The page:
The primary goal of treatment is detoxification (abstaining from the substance). Generally, detoxification involves gradually reducing the dose of the substance or the temporary substitution of a drug that has less severe withdrawal symptoms.
The substitute medication, if consumed, will also be reduced gradually. According to the severity of dependence and other factors (history of heart disease or lung, liver failure, high blood pressure, age over 65 years) may require that detoxification is done in the hospital. Read the rest of this entry »
Addiction to depressants can be a chronic problem that lasts for weeks, months or years.
Follow exactly as prescribed by your doctor and avoid taking nonprescription drugs. However, the biological, psychological and social forces that lead to addiction are difficult to avoid. If you feel you need the substance for longer than prescribed, contact your doctor immediately. Never take medications that were prescribed to another person. Read the rest of this entry »
If the doctor suspects that you are addicted to depressants, we will ask questions about the type of substances you consume, how much and how often you consume them, that time has been consumed and in what circumstances. Also ask about physical symptoms, psychological or behavioral problems (poor job performance, personal relationship problems, arrests for crimes) related to substance use.
If you are using any other substance (alcohol, heroin, amphetamines, cocaine, marijuana) as well as depressants, it is useful to the physician’s knowledge. Many people who use these substances do not want to get help for his problem. It is difficult to talk openly about substance use with your doctor or counselor. Read the rest of this entry »
Symptoms of dependence depressants are:
- craving for the substance, often with failed attempts to decrease their use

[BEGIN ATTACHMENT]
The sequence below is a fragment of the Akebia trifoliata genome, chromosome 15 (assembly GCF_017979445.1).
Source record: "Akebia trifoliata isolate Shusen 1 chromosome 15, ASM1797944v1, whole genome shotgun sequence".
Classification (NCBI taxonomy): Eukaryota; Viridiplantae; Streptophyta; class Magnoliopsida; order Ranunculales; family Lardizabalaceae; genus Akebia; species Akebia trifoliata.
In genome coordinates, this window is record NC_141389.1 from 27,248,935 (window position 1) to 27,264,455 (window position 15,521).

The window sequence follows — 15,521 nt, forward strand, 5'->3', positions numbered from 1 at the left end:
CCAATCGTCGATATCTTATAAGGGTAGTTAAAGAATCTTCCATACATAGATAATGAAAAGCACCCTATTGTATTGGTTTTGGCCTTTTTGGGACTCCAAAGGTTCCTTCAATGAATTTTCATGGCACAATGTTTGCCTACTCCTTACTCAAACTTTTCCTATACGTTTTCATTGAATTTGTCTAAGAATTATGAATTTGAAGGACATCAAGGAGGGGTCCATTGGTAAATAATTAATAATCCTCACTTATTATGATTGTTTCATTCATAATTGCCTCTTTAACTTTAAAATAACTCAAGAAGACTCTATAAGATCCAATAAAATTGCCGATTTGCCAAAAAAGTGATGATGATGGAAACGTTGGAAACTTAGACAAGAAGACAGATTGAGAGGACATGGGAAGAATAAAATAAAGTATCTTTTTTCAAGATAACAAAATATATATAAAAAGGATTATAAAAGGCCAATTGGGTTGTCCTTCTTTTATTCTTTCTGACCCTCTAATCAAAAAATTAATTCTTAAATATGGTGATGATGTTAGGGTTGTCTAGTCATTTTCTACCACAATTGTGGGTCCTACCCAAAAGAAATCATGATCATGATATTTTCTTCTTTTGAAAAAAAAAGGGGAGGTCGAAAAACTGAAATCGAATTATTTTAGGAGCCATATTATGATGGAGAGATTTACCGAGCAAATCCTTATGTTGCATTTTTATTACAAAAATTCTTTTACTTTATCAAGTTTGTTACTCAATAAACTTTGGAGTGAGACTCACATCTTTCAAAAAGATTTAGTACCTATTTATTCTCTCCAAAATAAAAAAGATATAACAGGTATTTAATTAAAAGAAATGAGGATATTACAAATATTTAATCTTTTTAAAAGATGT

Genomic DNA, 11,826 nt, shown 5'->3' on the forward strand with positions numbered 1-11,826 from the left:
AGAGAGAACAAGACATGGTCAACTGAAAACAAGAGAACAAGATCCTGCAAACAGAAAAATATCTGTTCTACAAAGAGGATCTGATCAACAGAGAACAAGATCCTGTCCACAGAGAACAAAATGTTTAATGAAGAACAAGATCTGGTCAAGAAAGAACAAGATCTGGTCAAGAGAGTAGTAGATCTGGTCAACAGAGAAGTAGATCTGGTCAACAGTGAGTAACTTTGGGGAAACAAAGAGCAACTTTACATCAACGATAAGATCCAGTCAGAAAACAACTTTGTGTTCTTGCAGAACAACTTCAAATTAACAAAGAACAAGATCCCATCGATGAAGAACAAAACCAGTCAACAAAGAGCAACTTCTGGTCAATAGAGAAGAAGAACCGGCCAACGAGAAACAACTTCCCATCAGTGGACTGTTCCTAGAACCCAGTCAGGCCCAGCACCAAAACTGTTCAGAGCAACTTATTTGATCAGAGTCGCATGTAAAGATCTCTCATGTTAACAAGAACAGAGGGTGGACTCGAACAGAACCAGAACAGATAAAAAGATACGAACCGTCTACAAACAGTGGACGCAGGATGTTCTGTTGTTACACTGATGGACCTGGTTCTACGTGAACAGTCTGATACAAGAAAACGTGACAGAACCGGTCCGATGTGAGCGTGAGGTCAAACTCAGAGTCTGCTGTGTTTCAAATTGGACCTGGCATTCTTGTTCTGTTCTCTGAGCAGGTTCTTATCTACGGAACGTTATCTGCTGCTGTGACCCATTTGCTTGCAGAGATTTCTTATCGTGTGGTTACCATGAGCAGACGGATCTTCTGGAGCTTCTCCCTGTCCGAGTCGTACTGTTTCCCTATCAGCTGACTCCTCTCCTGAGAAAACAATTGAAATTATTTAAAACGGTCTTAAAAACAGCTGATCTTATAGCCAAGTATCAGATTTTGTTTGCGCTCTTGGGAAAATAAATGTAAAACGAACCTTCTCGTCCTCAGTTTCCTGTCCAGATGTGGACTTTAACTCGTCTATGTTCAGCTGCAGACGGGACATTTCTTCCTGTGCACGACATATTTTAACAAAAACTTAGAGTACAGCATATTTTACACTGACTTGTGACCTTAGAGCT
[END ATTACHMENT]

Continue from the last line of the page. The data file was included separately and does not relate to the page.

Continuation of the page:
- physical dependence (presence of physical withdrawal symptoms when a person stops taking the depressant)
- continuing need to take the substance despite the psychological, interpersonal or physical connection with this
No dose or number of tablets daily that indicates a person is addicted to depressants. Those dependent eventually develop a physical tolerance (the gradual need for increased quantities of the substance to feel the same effects). Addiction implies that a person also depends on the substance on an emotional level. Read the rest of this entry »
Sedative-hypnotics, commonly called “depressing” delay or “lower” brain activity. The best known are barbiturates (Amytal, Nembutal, Seconal, phenobarbital) and benzodiazepines (Ativan, Halcion, Librium, Valium, Xanax, Rohypnol). Other substances in this group include chloral hydrate (mixed with alcohol that became known as “drops of narcotic” or “Mickey Finn”), glutethimide (Doriden), methaqualone (Quaalude, Sopor, also called “ludes”) and meprobamate (Equanil, Miltown and other brand names).
Although alcohol is also a depressant, its use is so common that health experts classified separately to alcohol-related problems. Read the rest of this entry »